Escherichia coli is a famous Gram-negative bacillary bacterium that belongs to Enterobacteriaceae. It is either micro-biota innocent for human or pathogenic with arrays of diseases. The pathogenic E. coli can be assigned to intestinal (InPEC) or extraintestinal (ExPEC) with disease ranging from watery diarrhea to pulmonary distress. The most prevalent form of InPEC is enteropathogenic E. coli (EPEC), while the most prevalent ExPEC is uropathogenic E. coli (UPEC). The other InPEC includes Shiga toxin–producing (STEC), enteroaggregative (EAEC), enterotoxigenic (ETEC), enteroinvasive (EIEC), diffusely adherent (DAEC) and adherent invasive E. coli (AIEC). ExPEC was implicated in cystitis, pyelonephritis, sepsis, respiratory tract infection, cervicovaginal infection (CVEC), meningitis (NMEC), otitis media, cholecystitis and wound infection. Antibiotic resistance is the challenging in world nowadays. Multidrug-resistant (MDR) Escherichia coli has become challenging with existing antibiotic options. E. coli pathogens have various virulence factors that determine their pathogenesis and antimicrobial resistance mechanisms. The rapid and ongoing spread of antimicrobial-resistant organisms threatens our ability to successfully treat a growing number of infectious diseases. It is well established that antibiotic use is a significant, and modifiable, driver of antibiotic resistance. The most commonly used antibiotic classes for InPEC and ExPEC were third-generation cephalosporin, carbapenem, fluoroquinolone and aminoglycosides. Actually, the most effective prescribed medication is one of the following: cefotaxime, ceftriaxone, ciprofloxacin, amikacin, gentamycin, levofloxacin and imipenem. Generally, according to our review for more than 100 local Iraqi studies among Iraqi provinces, the results revealed the resistance rate from highest to lowest as follows: cefotaxime (76.5%), ceftriaxone (75.9%), gentamycin (41.65%), ciprofloxacin (32.13%), amikacin (17.3%), levofloxacin (15%) and imipenem (5.14%). The resistance mechanisms may include genes encoding antibiotic-modifying enzymes like those of extended-spectrum beta-lactamases gene comprising: blaCTX-M, blaTEM, blaSHV, blaOXA, blaPER, blaVIM, blaIMP, blaNDM and blaAMPc. Efflux pumping includes AcrAB, while resistance to quinolone may be mediated by mutation among qnrA, qnrB, qnrD and qnrS. Resistance to aminoglycosides includes encoding to aminoglycoside-modifying enzymes like aac(6)-Ib, aph(3)-I, aph(3)-IIa, aph(3)-Ib, ant(3)-I, aac(3)-II and aac(3)-IV.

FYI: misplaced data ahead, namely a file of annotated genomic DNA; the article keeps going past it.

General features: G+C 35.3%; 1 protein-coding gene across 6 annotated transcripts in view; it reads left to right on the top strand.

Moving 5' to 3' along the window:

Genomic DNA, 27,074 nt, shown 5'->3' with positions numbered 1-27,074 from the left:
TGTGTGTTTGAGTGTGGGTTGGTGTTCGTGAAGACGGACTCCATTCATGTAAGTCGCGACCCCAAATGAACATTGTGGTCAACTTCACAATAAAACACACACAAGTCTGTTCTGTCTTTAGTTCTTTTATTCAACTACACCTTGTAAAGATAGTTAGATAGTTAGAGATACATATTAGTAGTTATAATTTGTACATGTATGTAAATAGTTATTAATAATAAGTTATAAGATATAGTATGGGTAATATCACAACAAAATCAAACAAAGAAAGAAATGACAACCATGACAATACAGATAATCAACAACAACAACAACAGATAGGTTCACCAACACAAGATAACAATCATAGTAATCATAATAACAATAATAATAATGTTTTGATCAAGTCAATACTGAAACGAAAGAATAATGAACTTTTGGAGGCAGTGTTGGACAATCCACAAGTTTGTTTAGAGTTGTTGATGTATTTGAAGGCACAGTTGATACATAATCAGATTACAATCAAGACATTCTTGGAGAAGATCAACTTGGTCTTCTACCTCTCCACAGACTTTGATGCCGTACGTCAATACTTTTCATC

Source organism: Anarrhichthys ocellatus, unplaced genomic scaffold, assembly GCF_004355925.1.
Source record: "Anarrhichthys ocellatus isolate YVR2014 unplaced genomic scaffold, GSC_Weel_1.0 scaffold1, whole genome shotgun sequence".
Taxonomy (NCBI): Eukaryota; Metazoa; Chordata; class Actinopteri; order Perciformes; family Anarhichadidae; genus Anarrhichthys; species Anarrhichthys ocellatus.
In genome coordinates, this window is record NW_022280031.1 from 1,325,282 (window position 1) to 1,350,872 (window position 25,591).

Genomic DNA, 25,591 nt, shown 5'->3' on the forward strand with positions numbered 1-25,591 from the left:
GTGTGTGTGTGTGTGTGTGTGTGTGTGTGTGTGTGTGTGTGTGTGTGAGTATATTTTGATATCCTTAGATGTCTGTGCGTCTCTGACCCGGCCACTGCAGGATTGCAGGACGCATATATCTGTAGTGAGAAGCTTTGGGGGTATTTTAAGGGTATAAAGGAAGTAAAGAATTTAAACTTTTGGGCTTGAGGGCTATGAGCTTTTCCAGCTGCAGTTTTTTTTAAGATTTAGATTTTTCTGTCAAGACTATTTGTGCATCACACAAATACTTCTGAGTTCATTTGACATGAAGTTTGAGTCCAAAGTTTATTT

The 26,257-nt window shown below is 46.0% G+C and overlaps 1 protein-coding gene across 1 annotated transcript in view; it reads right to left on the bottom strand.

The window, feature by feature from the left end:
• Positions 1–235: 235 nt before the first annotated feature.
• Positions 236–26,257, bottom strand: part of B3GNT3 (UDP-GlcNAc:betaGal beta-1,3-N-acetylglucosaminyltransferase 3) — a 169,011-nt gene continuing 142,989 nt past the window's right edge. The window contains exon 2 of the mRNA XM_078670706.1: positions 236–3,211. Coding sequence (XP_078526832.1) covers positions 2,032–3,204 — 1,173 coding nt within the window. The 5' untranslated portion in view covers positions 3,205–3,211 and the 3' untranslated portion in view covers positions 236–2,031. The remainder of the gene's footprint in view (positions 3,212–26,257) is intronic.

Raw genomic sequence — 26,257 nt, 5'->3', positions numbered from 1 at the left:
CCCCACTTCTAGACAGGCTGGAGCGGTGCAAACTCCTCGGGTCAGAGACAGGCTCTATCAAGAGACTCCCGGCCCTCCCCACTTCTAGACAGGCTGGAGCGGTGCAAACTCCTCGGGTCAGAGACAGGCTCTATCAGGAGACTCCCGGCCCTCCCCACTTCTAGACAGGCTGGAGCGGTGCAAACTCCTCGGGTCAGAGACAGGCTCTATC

Part of the book: E. Coli Infections
Pseudomonas aeruginosa is Gram negative bacteria that can adapt to extreme environmental conditions and withstand to different antibacterial agents. It si responsible for arrays of infections both community and hospital acquired especially ICU infections. Respiratory tract infection, blood stream infection, wound infection, burn infection, and urinary tract infections ware top five P. aeruginosa infections. Additionally as an opportunistic bacteria, it may be associated with healthcare infections in intensive care units (ICUs), ventilator-associated pneumonia (VAP), central line-associated blood stream infections, surgical site infections, otitis media, and keratitis. P. aeruginosa can form biofilms as self-produced extracellular matrix to protects the cells from antibiotics and the host immune response. Antibiotic resistance was an prominent feature of this pathogen and can donate it one of the three resistance patterns: Multidrug (MDR), extensive drug (XDR) and pan drug resistance. It exploit many resistance mechanisms ranged from overexpression of drug efflux systems protein, modifying enzyme production, reducing the permeability and using shelters like biofilms.
Part of the book: Pseudomonas aeruginosa